Lord Sugar unveiled the much-awaited YouView internet-supported TV service yesterday – but made an unbusinesslike gaffe by telling customers they could probably buy the system for a third of the price if they waited two years.
The Amstrad founder announced that YouView would go on sale at the end of this month for £299, a higher price than expected.
"Will I be surprised in two years time if the boxes in the retail channels will be £99? Not really, you know what it's like in the consumer electronics industry," he said.
YouView, seen as the successor service to the Freeview platform, was revealed at a grand ceremony at the London Film Museum.
Seven partners – the BBC, Channel 4, ITV, BT, Channel 5, Talk Talk and Arqiva – have so far invested £10m each in the scheme. The service will allow easy access to TV on-demand services.
YouView announced yesterday that it was in discussions with 300 additional content partners – likely to include arts organisations and charities – who could potentially transform the viewing experience. But the initial launch of YouView is a cautious one and based chiefly on its simplicity of use.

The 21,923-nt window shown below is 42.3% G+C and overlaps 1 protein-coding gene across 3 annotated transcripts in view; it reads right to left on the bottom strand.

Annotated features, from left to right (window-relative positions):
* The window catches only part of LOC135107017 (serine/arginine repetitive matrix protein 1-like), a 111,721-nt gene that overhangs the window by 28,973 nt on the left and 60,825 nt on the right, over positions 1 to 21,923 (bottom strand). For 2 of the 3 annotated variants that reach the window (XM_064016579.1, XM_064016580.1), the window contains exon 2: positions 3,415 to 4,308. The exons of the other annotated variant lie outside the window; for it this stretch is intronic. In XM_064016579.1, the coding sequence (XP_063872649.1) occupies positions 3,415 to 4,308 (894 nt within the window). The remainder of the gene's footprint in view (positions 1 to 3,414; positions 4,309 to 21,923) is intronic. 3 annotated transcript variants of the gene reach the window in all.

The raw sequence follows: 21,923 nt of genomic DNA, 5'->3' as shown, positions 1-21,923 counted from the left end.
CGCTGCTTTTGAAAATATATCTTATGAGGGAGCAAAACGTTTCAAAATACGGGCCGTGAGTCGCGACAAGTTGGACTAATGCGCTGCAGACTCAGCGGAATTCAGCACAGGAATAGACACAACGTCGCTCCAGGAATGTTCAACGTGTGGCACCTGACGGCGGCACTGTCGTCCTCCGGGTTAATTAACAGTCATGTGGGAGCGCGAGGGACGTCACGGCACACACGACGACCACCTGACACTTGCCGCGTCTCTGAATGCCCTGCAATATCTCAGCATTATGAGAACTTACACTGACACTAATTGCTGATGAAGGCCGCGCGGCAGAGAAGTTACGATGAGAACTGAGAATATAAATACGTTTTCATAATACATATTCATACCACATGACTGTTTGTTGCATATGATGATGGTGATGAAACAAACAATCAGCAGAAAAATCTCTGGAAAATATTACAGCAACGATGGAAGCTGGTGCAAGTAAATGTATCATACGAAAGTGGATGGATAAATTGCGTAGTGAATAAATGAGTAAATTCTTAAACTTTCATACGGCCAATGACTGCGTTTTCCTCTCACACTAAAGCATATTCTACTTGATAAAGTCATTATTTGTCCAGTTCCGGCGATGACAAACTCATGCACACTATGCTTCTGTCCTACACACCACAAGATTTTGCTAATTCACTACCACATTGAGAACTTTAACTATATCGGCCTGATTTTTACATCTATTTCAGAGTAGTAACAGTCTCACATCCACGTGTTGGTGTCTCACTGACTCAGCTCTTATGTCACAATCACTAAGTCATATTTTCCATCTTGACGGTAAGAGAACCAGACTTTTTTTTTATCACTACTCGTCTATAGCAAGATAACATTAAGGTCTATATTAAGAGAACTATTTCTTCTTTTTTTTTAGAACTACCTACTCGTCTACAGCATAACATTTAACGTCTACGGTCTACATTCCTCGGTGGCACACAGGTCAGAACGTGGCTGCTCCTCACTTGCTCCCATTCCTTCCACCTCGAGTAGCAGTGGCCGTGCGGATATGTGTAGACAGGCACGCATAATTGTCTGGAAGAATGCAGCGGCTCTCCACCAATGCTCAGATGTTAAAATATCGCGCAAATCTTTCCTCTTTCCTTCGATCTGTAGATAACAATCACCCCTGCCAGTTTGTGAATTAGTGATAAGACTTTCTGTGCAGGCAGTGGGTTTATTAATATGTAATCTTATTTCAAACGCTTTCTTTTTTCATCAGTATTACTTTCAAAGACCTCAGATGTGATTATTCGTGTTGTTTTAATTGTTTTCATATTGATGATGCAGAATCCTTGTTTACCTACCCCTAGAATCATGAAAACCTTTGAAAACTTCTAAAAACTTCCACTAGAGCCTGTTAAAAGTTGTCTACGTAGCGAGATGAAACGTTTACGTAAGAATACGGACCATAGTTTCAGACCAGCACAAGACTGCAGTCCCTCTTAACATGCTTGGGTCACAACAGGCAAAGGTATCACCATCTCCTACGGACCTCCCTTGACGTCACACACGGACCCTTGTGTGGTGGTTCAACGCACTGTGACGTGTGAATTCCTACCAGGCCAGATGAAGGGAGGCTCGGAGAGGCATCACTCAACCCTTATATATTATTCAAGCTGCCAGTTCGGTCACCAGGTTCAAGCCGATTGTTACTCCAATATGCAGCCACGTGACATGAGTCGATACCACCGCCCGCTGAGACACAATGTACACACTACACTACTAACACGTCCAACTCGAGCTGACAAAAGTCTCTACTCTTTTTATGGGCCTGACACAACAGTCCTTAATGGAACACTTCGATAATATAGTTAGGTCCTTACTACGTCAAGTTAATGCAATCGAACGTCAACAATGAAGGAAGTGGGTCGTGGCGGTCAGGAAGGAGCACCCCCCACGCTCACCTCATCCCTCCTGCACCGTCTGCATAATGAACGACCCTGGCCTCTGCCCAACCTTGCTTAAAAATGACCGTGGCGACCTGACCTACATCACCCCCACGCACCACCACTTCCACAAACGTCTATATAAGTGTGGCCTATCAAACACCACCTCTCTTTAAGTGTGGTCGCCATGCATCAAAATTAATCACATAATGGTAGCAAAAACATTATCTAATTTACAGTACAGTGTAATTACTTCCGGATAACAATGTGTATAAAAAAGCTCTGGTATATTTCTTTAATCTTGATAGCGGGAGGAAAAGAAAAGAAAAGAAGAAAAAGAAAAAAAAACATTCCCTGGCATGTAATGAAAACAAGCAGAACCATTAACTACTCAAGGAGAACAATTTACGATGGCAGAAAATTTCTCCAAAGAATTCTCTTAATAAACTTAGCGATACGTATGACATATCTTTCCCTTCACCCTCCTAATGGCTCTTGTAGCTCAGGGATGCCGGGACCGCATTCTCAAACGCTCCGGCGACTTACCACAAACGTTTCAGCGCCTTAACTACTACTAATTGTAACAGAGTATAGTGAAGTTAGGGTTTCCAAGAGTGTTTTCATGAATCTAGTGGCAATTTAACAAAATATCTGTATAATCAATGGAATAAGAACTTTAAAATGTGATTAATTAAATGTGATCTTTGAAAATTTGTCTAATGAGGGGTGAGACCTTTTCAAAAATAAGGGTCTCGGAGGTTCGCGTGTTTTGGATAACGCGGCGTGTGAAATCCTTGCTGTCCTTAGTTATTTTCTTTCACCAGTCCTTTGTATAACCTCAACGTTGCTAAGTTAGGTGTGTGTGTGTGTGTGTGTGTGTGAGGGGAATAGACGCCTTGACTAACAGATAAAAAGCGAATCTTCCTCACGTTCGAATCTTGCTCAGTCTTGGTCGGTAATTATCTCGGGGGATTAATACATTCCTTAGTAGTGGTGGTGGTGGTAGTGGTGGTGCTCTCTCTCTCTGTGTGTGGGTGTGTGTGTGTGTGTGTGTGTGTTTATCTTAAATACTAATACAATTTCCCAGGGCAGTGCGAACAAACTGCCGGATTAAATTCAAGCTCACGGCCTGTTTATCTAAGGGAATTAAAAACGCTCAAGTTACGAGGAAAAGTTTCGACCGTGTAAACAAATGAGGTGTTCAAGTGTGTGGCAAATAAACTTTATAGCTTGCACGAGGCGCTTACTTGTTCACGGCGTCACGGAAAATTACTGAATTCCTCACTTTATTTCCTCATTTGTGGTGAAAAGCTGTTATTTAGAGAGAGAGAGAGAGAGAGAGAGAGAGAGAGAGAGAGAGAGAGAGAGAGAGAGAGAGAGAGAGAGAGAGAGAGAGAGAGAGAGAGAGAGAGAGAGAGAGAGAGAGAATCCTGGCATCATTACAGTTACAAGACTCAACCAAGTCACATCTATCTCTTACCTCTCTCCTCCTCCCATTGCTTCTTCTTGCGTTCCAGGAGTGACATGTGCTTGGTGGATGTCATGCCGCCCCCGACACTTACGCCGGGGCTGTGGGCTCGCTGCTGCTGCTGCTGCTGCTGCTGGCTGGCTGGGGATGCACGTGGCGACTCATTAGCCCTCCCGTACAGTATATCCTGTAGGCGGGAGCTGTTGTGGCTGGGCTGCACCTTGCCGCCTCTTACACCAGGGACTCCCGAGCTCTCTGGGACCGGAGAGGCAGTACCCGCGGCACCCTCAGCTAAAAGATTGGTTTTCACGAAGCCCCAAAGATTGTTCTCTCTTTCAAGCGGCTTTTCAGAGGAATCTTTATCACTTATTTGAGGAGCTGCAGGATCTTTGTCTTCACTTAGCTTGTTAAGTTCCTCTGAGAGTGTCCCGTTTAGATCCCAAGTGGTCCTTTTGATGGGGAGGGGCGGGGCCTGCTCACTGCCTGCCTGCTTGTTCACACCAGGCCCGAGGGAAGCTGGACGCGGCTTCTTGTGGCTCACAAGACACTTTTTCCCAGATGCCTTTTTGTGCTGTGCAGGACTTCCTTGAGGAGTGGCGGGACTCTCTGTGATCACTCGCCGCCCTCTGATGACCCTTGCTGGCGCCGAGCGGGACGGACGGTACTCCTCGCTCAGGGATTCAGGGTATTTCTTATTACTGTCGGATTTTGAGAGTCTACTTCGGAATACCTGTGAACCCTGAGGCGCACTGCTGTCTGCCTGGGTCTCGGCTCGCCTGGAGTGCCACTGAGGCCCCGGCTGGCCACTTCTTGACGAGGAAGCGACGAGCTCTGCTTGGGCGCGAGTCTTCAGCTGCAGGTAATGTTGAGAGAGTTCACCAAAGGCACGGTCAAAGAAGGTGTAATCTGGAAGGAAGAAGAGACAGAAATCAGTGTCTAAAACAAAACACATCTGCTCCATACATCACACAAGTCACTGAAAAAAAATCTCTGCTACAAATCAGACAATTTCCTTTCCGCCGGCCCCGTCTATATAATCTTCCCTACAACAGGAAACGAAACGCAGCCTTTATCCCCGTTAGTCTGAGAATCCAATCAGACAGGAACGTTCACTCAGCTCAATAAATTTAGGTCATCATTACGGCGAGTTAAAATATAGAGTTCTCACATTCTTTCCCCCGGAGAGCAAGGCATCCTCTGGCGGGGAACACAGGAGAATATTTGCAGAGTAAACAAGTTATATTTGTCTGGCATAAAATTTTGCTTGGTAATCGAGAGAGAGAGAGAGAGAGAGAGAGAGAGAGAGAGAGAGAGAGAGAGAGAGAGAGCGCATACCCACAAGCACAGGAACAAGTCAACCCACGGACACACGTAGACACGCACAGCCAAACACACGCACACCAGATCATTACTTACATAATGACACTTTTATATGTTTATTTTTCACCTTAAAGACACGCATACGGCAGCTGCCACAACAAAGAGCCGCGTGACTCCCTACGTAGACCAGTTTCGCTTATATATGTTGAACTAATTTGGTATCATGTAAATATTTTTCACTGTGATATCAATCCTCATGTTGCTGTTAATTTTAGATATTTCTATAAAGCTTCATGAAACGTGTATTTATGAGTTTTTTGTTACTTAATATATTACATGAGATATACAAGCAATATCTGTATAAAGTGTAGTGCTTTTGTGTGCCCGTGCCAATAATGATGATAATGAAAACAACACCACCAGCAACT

"You can't get anything easier than this," said Lord Sugar, pictured.
Again encouraging consumers to wait and see, he admitted the service contained a "minimum of facilities and features on there at the moment" but had potential to grow, describing it as a "template".
He celebrated YouView as a British technological success story, although the box that is being sold at launch is produced by Korean manufacturer Humax. Boxes are being made for BT and Talk Talk, but will not be ready for the launch.
YouView allows users to watch current Freeview channels as well as access major on-demand services such as iPLayer and 4oD. Viewers will be able to scroll back for a week to watch programmes they missed, as well as forward to record shows in the schedules ahead.
Other platforms, such as Virgin Media, already provide similar features – but YouView does not require a subscription.